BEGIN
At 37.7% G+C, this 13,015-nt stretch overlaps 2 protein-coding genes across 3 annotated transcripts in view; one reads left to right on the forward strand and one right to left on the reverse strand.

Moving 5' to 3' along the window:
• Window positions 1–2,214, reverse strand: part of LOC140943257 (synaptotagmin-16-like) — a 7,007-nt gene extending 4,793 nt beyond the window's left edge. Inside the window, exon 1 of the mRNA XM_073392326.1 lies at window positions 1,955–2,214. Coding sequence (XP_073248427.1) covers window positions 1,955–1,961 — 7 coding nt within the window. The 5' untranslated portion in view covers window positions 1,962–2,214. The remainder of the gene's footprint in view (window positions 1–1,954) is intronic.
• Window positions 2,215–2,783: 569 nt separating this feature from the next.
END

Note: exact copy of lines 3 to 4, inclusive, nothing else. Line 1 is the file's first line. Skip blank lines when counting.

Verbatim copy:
• Window positions 1–2,214, reverse strand: part of LOC140943257 (synaptotagmin-16-like) — a 7,007-nt gene extending 4,793 nt beyond the window's left edge. Inside the window, exon 1 of the mRNA XM_073392326.1 lies at window positions 1,955–2,214. Coding sequence (XP_073248427.1) covers window positions 1,955–1,961 — 7 coding nt within the window. The 5' untranslated portion in view covers window positions 1,962–2,214. The remainder of the gene's footprint in view (window positions 1–1,954) is intronic.
• Window positions 2,215–2,783: 569 nt separating this feature from the next.